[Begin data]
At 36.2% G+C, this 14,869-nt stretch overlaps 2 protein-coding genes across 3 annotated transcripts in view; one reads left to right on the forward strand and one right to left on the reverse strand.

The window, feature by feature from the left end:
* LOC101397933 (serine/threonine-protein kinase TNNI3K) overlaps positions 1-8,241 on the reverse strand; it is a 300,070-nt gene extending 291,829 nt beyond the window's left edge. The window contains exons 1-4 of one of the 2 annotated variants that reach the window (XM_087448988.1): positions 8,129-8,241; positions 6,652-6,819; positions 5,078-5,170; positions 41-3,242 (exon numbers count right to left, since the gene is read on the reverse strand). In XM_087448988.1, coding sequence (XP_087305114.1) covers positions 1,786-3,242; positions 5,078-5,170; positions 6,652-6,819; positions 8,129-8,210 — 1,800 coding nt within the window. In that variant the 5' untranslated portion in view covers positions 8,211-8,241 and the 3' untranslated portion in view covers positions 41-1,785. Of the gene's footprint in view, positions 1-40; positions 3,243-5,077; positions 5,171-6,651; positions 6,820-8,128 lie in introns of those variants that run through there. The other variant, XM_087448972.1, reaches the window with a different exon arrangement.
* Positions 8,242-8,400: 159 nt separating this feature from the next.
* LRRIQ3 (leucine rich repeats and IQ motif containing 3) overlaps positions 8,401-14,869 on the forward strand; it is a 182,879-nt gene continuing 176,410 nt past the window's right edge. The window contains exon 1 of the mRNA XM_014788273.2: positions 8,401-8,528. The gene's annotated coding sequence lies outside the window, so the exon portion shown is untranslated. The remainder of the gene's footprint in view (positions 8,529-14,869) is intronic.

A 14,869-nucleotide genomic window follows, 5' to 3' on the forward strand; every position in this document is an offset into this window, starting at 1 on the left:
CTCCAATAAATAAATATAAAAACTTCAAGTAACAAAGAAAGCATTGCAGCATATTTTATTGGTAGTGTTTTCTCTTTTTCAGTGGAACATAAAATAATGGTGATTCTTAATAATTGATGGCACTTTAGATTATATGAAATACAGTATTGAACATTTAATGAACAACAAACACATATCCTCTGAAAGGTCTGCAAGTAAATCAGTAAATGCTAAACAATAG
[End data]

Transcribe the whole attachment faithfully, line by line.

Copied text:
At 36.2% G+C, this 14,869-nt stretch overlaps 2 protein-coding genes across 3 annotated transcripts in view; one reads left to right on the forward strand and one right to left on the reverse strand.

The window, feature by feature from the left end:
* LOC101397933 (serine/threonine-protein kinase TNNI3K) overlaps positions 1-8,241 on the reverse strand; it is a 300,070-nt gene extending 291,829 nt beyond the window's left edge. The window contains exons 1-4 of one of the 2 annotated variants that reach the window (XM_087448988.1): positions 8,129-8,241; positions 6,652-6,819; positions 5,078-5,170; positions 41-3,242 (exon numbers count right to left, since the gene is read on the reverse strand). In XM_087448988.1, coding sequence (XP_087305114.1) covers positions 1,786-3,242; positions 5,078-5,170; positions 6,652-6,819; positions 8,129-8,210 — 1,800 coding nt within the window. In that variant the 5' untranslated portion in view covers positions 8,211-8,241 and the 3' untranslated portion in view covers positions 41-1,785. Of the gene's footprint in view, positions 1-40; positions 3,243-5,077; positions 5,171-6,651; positions 6,820-8,128 lie in introns of those variants that run through there. The other variant, XM_087448972.1, reaches the window with a different exon arrangement.
* Positions 8,242-8,400: 159 nt separating this feature from the next.
* LRRIQ3 (leucine rich repeats and IQ motif containing 3) overlaps positions 8,401-14,869 on the forward strand; it is a 182,879-nt gene continuing 176,410 nt past the window's right edge. The window contains exon 1 of the mRNA XM_014788273.2: positions 8,401-8,528. The gene's annotated coding sequence lies outside the window, so the exon portion shown is untranslated. The remainder of the gene's footprint in view (positions 8,529-14,869) is intronic.

A 14,869-nucleotide genomic window follows, 5' to 3' on the forward strand; every position in this document is an offset into this window, starting at 1 on the left:
CTCCAATAAATAAATATAAAAACTTCAAGTAACAAAGAAAGCATTGCAGCATATTTTATTGGTAGTGTTTTCTCTTTTTCAGTGGAACATAAAATAATGGTGATTCTTAATAATTGATGGCACTTTAGATTATATGAAATACAGTATTGAACATTTAATGAACAACAAACACATATCCTCTGAAAGGTCTGCAAGTAAATCAGTAAATGCTAAACAATAG